Ethics at issue on school board

Some fear new member's construction business poses conflict of interest

May 26, 2002|By Stephen Kiehl | Stephen Kiehl,SUN STAFF

In appointing a prominent builder to the Anne Arundel County school board - and snubbing the choice of a citizens' panel - Gov. Parris N. Glendening has ignited a debate over the impartiality required of school board members and the wisdom of appointed boards.

Critics are upset by revelations that the landscaping firm run by newly appointed board member Konrad M. Wayson has been paid nearly $700,000 by the school system in the past five years, including money for a sodding contract still under way.

They also accuse the governor of subverting the will of a citizens' panel formed to nominate school board candidates after a lengthy vetting process.

Wayson did not go through the process, and the panel's top choice was denied a spot on the board.

Wayson said he understands why people are upset - and says he would be, too - but he isn't going to heed the calls of some who have suggested that he resign.

Instead, he will ask the school board's ethics panel to advise him.

"My business is construction, but if the panel says it's a conflict, then we won't [bid on school system contracts]," Wayson said. "That's the bottom line."

He's not the only school board member in the area to negotiate this terrain.

A potential conflict also cropped up in 1996, when one of Baltimore's most prominent developers was named to the city's school board.

But C. William Struever quickly decided that he would not let his company bid on city school projects, including schools that have been closed and are on the market for reuse.

"It's just too complicated," said Struever, head of Struever Bros., Eccles & Rouse. "We didn't want anybody to think I was voting to close a school so I could step in and convert it to condos."

Members of the Baltimore school board said they tend to take a strict view of conflicts of interest, and one member said the Wayson case enters a gray area, ethically.

"You want to actively avoid the appearance of impropriety, and it sounds to me like this allows the appearance of impropriety," said city school board member Sam Stringfield.

The Anne Arundel school board's conflict of interest policy, last revised in 1989, states that board members cannot "be employed by a business entity ... that has or is negotiating a contract of $100 or more with the school system" with two minor exceptions.

The school system's attorney, Synthia Shilling, said she interprets the policy to mean that Wayson cannot vote on the awarding of construction projects his companies have bid on.

"He may be disqualified from voting at a certain time," Shilling said.

"It doesn't mean the contract [with his company] can't happen. It doesn't mean he can't profit from his involvement in that business entity."

That view has support among members of the school board.

Vaughn Brown, whom Wayson is replacing, said Wayson should fully disclose his stakes in various companies and do all he can to avoid the appearance of a conflict.

But, Brown added, "I don't think it's a big deal. ... So he has in the past profited from work done at the behest of the school board. That's a far cry from his profiting from his board service."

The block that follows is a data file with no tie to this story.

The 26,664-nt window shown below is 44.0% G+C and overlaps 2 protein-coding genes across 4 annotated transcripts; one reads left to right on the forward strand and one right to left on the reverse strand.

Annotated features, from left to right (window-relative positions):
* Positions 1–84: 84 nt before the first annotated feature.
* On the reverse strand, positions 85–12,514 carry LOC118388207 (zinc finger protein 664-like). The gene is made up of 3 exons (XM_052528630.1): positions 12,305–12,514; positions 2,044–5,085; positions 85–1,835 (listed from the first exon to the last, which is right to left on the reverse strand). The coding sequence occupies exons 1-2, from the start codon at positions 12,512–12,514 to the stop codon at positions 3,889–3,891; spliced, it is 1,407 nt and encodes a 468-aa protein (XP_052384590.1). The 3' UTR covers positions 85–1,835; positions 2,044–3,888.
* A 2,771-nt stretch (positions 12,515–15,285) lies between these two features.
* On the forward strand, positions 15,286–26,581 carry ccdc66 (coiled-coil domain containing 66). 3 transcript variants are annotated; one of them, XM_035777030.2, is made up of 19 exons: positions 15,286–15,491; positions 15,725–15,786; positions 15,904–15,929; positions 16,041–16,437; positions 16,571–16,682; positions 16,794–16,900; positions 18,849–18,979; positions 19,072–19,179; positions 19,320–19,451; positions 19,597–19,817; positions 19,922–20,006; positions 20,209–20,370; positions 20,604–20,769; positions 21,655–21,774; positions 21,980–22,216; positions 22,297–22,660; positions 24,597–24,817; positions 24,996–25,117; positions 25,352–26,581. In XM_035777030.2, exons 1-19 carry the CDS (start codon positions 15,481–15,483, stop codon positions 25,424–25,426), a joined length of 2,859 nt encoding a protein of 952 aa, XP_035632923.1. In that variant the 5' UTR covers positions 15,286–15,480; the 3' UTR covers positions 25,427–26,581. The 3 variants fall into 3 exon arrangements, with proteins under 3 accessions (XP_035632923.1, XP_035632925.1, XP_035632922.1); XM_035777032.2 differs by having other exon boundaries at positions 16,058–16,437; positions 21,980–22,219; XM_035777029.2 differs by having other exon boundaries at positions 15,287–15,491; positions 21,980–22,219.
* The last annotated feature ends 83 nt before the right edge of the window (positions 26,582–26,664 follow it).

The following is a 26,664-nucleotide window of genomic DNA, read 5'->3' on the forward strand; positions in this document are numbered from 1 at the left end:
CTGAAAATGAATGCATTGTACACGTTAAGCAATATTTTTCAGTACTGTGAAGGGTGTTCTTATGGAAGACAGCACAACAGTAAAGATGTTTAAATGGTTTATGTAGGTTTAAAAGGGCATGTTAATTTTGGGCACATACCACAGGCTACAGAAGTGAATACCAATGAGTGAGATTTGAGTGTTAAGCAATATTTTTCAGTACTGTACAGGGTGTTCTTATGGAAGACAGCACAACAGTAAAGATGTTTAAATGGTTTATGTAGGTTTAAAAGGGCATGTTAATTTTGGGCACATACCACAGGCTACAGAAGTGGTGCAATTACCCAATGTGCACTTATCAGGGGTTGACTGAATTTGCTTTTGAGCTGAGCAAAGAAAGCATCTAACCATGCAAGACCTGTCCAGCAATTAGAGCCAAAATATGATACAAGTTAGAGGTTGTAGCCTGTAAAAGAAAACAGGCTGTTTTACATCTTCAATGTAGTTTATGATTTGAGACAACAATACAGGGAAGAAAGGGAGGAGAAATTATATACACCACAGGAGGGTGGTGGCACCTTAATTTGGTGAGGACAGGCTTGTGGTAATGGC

But a former member of the Anne Arundel school board who helped draft the ethics code and conflict-of-interest policy said Wayson appears to be violating them.

"Anybody in that position [on the board] who has a business interest that would be served by the school system is in a position of conflict," said Jane Andrew, who served on the board from 1983 to 1989.

The fact that Wayson's companies bid on and win school system contracts "doesn't lead me to have the greatest trust in his impartiality," she said.

For some in the county, the issue is not Wayson's business entanglements but the fact that he was appointed over the top vote-getter of the school board nominating convention.

In naming Wayson, the governor passed over Severna Park resident Jim Snider, who has previous experience on a school board in Vermont and who received more than half the votes at the nominating convention.

County Executive Janet S. Owens told Glendening she wanted Wayson for his finance and construction background, and the governor did as Owens wished.

But some citizens are outraged that the county executive would interfere with school board appointments.

"I think it's very autocratic, like she's a queen and she reigns over the county," said Debbie Coleman of Severna Park, a delegate to the nominating convention.

"She's taken away some of that belief in a democratic, free country."

The county's Republican Party has seized the opportunity to call for an elected school board, as is the case with about half of the state's 24 local boards.

That model also has had its problems.

In Prince George's County, for instance, the state recently removed the elected school board because it squabbled frequently with the superintendent, Iris Metts, over petty issues and voted to fire her.

But that hasn't dimmed the appeal of elected boards for some.

Baltimore Sun Articles
Please note the green-lined linked article text has been applied commercially without any involvement from our newsroom editors, reporters or any other editorial staff.